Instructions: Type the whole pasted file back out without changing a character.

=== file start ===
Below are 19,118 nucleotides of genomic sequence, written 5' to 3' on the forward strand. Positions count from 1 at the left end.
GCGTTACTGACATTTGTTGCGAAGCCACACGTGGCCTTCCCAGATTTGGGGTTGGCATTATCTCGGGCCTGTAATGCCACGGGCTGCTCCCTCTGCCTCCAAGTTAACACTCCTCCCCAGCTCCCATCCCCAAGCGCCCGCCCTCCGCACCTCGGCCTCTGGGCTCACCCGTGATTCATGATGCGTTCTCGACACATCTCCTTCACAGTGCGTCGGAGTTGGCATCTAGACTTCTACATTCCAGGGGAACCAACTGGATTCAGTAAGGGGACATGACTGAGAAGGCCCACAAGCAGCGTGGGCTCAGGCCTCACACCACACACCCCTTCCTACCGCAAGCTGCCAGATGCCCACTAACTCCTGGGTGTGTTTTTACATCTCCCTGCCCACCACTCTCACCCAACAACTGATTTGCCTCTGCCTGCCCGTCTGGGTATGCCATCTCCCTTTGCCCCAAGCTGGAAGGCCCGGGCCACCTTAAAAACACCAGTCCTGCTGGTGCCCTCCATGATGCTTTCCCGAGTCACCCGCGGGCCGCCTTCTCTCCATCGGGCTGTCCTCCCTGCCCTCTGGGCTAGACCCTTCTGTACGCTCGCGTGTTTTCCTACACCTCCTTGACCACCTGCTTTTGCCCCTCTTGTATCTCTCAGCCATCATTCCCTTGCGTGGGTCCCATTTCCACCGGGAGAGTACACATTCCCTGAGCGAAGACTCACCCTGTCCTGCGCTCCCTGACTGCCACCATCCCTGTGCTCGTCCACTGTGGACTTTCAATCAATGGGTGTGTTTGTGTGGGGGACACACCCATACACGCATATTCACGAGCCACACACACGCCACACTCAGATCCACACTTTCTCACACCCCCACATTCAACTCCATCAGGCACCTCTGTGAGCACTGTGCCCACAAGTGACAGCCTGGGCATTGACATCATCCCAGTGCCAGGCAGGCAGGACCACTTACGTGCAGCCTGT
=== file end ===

Below are 19,118 nucleotides of genomic sequence, written 5' to 3' on the forward strand. Positions count from 1 at the left end.
GCGTTACTGACATTTGTTGCGAAGCCACACGTGGCCTTCCCAGATTTGGGGTTGGCATTATCTCGGGCCTGTAATGCCACGGGCTGCTCCCTCTGCCTCCAAGTTAACACTCCTCCCCAGCTCCCATCCCCAAGCGCCCGCCCTCCGCACCTCGGCCTCTGGGCTCACCCGTGATTCATGATGCGTTCTCGACACATCTCCTTCACAGTGCGTCGGAGTTGGCATCTAGACTTCTACATTCCAGGGGAACCAACTGGATTCAGTAAGGGGACATGACTGAGAAGGCCCACAAGCAGCGTGGGCTCAGGCCTCACACCACACACCCCTTCCTACCGCAAGCTGCCAGATGCCCACTAACTCCTGGGTGTGTTTTTACATCTCCCTGCCCACCACTCTCACCCAACAACTGATTTGCCTCTGCCTGCCCGTCTGGGTATGCCATCTCCCTTTGCCCCAAGCTGGAAGGCCCGGGCCACCTTAAAAACACCAGTCCTGCTGGTGCCCTCCATGATGCTTTCCCGAGTCACCCGCGGGCCGCCTTCTCTCCATCGGGCTGTCCTCCCTGCCCTCTGGGCTAGACCCTTCTGTACGCTCGCGTGTTTTCCTACACCTCCTTGACCACCTGCTTTTGCCCCTCTTGTATCTCTCAGCCATCATTCCCTTGCGTGGGTCCCATTTCCACCGGGAGAGTACACATTCCCTGAGCGAAGACTCACCCTGTCCTGCGCTCCCTGACTGCCACCATCCCTGTGCTCGTCCACTGTGGACTTTCAATCAATGGGTGTGTTTGTGTGGGGGACACACCCATACACGCATATTCACGAGCCACACACACGCCACACTCAGATCCACACTTTCTCACACCCCCACATTCAACTCCATCAGGCACCTCTGTGAGCACTGTGCCCACAAGTGACAGCCTGGGCATTGACATCATCCCAGTGCCAGGCAGGCAGGACCACTTACGTGCAGCCTGT